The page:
Congratulations to the 2024 New Scholars!

Congratulations to the 2024 New Scholars! Winners presented fifteen-minute talks on their research during the program preceding the Society’s Annual Meeting on January 26 as part of Bibliography Week. In addition to presenting live at the Annual Meeting, the Scholars also presented their talks in dedicated virtual sessions held during the month of January 2024.

About the New Scholars Program

The BSA New Scholars Program strives to welcome researchers who have not previously published, lectured, or taught on bibliographical subjects by nurturing and promoting their scholarship. Each year, three New Scholars receive a cash award of $1,000, a $500 travel stipend, and the opportunity to present at the Society’s Annual Meeting and receive mentorship when they submit their work to our journal, The Papers of the Bibliographical Society of America.

Learn more about the 2024 New Scholars below.

D.F. McKenzie New Scholar: Hallie Nell Swanson

Moving Stories: The Indo-Persian Romance

Fort William College, founded in Calcutta in 1801 to teach Indian languages to English East India Company officers, employed local writers and scribes to produce teaching materials, resulting in a flurry of literary production as they adapted extant stories to the demands of Company patrons. The College published their efforts as moveable-type textbooks, but also maintained a manuscript library, now scattered between Delhi, Kolkata and London, whose contents offer the writers’ perspective on their output and its patronage, omitted from the textbooks. Their prefaces, alongside the material features of Indo-Persian manuscript culture, show how the authors situate the texts in an established literary tradition, a link severed in the print editions.

Hallie Nell Swanson is a PhD candidate in Religious Studies at the University of Pennsylvania, focusing on Islam in South Asia. Her dissertation, ‘Moving Stories: The Indo-Persian Romance, 1650-1850’ examines the circulation of Sufi ideas through the romance genre in Persian, Dakhni, Urdu and Punjabi. She is research assistant on the ‘Hindustani Airs’ project at the Fitzwilliam Museum, Cambridge, which spotlights a multilingual illustrated manuscript of songs from late eighteenth-century Lucknow.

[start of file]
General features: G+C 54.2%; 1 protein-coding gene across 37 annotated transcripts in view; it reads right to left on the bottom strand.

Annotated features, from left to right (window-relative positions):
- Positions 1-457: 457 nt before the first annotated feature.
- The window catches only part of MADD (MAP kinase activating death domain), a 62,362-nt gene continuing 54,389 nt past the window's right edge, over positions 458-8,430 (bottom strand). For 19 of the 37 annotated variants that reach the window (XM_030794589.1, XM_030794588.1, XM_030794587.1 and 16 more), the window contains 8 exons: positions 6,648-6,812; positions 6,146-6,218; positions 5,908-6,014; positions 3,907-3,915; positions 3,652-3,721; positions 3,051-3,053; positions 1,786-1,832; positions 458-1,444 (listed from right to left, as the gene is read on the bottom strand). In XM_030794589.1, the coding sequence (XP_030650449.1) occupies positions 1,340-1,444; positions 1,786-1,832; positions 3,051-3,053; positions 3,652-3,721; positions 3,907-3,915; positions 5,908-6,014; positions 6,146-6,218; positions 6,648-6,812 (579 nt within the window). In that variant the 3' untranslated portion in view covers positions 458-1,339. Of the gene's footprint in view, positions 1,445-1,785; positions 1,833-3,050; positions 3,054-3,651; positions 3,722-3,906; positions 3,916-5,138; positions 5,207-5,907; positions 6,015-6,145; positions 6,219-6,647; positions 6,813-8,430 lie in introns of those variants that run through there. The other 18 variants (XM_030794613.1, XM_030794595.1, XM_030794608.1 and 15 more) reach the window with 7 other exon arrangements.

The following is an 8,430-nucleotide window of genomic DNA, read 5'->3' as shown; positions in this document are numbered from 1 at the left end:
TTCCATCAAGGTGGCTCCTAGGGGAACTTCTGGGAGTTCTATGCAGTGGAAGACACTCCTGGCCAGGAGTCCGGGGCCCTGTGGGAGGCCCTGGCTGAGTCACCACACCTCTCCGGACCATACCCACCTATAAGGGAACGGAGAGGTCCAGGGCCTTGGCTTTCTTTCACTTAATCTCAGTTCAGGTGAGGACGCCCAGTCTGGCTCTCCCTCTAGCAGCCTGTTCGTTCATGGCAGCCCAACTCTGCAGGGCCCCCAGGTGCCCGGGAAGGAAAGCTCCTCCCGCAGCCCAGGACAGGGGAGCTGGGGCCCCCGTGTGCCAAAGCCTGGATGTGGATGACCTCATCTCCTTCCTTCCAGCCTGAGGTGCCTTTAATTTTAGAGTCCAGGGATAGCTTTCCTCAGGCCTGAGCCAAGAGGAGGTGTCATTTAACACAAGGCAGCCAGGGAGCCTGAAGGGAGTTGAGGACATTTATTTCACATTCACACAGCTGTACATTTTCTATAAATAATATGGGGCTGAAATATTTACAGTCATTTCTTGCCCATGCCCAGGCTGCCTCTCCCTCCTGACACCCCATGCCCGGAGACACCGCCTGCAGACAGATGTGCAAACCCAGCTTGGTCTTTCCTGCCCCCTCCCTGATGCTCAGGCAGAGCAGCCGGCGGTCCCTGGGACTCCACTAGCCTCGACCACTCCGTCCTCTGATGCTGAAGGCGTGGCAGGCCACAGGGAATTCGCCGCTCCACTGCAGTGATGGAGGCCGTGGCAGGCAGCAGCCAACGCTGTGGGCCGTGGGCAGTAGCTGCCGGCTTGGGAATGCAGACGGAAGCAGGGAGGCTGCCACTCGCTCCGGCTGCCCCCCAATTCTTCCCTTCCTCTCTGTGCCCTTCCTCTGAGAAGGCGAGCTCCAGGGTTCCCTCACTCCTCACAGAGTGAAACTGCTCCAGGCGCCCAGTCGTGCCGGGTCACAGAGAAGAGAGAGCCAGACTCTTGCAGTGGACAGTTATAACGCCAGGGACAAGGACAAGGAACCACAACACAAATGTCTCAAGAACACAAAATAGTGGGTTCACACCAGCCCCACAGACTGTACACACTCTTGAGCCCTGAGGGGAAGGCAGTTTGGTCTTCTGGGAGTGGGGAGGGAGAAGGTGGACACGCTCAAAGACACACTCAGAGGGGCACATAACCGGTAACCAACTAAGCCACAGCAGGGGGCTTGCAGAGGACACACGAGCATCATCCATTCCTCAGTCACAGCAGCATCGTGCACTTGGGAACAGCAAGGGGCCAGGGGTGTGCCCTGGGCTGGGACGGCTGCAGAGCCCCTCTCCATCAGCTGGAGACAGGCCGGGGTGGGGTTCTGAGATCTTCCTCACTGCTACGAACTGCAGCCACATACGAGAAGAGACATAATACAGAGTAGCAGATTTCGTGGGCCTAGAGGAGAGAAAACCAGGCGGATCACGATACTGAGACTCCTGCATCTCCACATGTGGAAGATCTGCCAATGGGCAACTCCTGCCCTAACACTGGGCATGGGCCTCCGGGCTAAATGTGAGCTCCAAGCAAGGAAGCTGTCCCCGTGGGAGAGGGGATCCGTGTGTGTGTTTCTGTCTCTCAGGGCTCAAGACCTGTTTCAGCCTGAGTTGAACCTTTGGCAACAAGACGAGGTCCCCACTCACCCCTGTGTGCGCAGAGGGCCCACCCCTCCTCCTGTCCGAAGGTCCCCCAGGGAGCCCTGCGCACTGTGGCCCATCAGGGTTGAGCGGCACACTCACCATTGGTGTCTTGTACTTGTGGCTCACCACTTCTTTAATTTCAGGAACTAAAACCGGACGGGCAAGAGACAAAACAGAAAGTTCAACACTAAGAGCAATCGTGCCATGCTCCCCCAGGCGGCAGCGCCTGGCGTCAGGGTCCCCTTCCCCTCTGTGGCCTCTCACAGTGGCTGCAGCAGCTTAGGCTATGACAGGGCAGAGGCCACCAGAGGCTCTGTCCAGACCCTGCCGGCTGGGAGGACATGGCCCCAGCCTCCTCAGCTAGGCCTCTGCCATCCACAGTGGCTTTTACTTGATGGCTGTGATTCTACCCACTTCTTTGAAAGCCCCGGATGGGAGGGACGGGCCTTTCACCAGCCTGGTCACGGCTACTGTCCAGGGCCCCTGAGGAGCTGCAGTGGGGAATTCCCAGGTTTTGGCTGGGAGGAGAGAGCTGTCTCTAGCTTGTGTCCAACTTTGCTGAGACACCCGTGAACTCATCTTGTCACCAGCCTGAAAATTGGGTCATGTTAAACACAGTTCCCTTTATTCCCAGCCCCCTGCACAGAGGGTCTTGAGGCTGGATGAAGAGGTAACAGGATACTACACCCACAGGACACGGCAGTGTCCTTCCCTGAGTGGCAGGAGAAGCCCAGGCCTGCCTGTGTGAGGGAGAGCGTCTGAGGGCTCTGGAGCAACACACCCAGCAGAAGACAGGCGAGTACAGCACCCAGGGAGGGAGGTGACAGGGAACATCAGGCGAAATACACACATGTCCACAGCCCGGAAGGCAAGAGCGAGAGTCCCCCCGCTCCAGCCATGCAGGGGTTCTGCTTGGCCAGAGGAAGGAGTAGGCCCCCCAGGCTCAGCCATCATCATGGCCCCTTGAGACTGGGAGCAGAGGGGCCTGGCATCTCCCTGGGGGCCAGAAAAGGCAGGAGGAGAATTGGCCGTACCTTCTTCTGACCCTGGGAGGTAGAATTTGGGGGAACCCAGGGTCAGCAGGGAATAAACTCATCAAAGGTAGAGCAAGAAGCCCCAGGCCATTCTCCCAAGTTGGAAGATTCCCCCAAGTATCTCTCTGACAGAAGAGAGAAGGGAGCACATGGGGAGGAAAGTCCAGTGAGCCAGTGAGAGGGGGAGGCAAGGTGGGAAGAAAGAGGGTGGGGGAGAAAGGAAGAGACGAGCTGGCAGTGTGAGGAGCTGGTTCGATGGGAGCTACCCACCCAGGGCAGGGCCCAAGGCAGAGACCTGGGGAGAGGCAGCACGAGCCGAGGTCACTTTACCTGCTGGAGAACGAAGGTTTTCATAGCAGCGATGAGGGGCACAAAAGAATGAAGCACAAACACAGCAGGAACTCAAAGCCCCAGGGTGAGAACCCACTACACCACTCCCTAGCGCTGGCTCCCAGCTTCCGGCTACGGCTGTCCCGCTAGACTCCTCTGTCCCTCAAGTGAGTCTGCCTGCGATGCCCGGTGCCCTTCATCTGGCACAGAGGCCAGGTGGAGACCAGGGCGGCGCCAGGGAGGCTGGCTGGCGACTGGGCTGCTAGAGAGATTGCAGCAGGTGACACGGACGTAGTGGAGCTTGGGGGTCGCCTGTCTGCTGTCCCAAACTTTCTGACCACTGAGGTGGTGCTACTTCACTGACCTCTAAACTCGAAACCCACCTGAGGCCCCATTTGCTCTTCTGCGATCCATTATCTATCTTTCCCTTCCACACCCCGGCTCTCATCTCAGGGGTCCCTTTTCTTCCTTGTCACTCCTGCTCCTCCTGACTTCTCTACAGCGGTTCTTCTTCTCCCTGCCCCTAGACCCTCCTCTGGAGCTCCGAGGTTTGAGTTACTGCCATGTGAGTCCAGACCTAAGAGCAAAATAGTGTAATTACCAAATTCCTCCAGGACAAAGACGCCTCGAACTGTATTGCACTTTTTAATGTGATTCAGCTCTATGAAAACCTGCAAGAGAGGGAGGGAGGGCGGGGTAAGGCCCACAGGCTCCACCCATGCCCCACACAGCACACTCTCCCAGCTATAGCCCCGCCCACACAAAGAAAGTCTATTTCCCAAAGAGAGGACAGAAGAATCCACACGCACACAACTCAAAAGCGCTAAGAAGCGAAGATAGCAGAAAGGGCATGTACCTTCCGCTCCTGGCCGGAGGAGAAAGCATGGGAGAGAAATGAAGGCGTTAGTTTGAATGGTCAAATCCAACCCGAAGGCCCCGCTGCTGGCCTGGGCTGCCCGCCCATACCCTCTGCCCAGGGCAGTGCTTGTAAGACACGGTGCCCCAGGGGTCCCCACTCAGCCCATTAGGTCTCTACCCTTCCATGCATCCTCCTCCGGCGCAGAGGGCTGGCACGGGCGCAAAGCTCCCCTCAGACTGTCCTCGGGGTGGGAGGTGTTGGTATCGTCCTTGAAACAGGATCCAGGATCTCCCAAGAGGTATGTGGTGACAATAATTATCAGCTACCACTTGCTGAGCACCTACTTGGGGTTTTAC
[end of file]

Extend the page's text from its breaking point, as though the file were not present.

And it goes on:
Jacob Blanck & Dorothy Porter Wesley New Scholar: Yolanda Mackey

Reclaiming and Recovering Claude Mckay’s “Lost” Novel Amiable with Big Teeth

When Amiable with Big Teeth (1941/2017), perhaps McKay’s most political novel was found as a complete, yet unpublished typescript mixed in Samuel Roth’s papers at Columbia’s Rare Book and Manuscript Library, scholarly understanding of the Harlem or New Negro Renaissance expanded. Its recovery in 2009, nearly seven decades after it was written, posed new questions on the movement’s potential, inviting speculation as to what its impact might have been had it been published contemporaneously. Amiable reveals the struggle to develop collective identity and action among “Aframericans,” suggesting that the Renaissance was more radical than previously thought. Recovering McKay’s novel decades after he initially wrote the text in 1941 suggests that the content creation of Black scholars and artists during the New Negro Renaissance did not dwindle in the mid-1930s, but rather the support for politically charged projects produced from this era is what dissipated. I argue that Amiable was denied publication in 1941 due to its explicit exploration of leftist political ideologies and its proximity to diasporic Blackness. This paper considers what it means to recover a lost text that is being read primarily outside of its intended political moment. 

Yolanda Mackey is a PhD Candidate in the English and African American and Diaspora Studies Dual-Title Program at Pennsylvania State University. Yolanda’s project examines the radical dimensions and publishing history of texts from the Harlem Renaissance and Negritude. Her research has been supported by Penn State’s Africana Research Center, the African American Intellectual History Society, and she is the recent recipient of the Beinecke Library Research Fellowship.

Katherine F. Pantzer New Scholar: Andreas P. Bassett

The Typographical Evolution of Printed Play and Sermon Titles in the Early English Book Trade, 1590–1640

This paper examines the verbiage and typographical layout of playbook and sermon titles printed in sixteenth and seventeenth century London. Through long-term analyses of title design features, including naming convention, word count, line count, capitalization, italics, and line breaks, I reveal various general trends of typographical simplification and information streamlining in the printed titles of these two genres. Such title-page evolutions might indicate the presence of what I term the “Proot effect,” that is, the general tendency for hand-press era printed titles (and title-page paratexts more broadly) to adopt optimized typographical permutations over time. Thus, this paper proposes that aspects of Goran Proot’s documented  development of title-page paradigms in the early modern Southern Netherlands, as outlined in his PBSA article “Converging Design Paradigms” (2014), may have been concurrent across the North Sea in the early English book trade.

Andreas P. Bassett is a doctoral candidate in the Department of English at the University of Washington in Seattle, WA, where he studies early modern literature and book history. His research interests include Elizabethan and Jacobean drama and the early modern London book trade. Andreas is the creator of the digital humanities resource, Marlowe in Sheets, which was featured as a digital exhibit at the 2023 Shakespeare Association of America Annual Meeting. In January 2024, Andreas will complete a short-term fellowship at the Huntington Library as a W.M. Keck Foundation Fellow.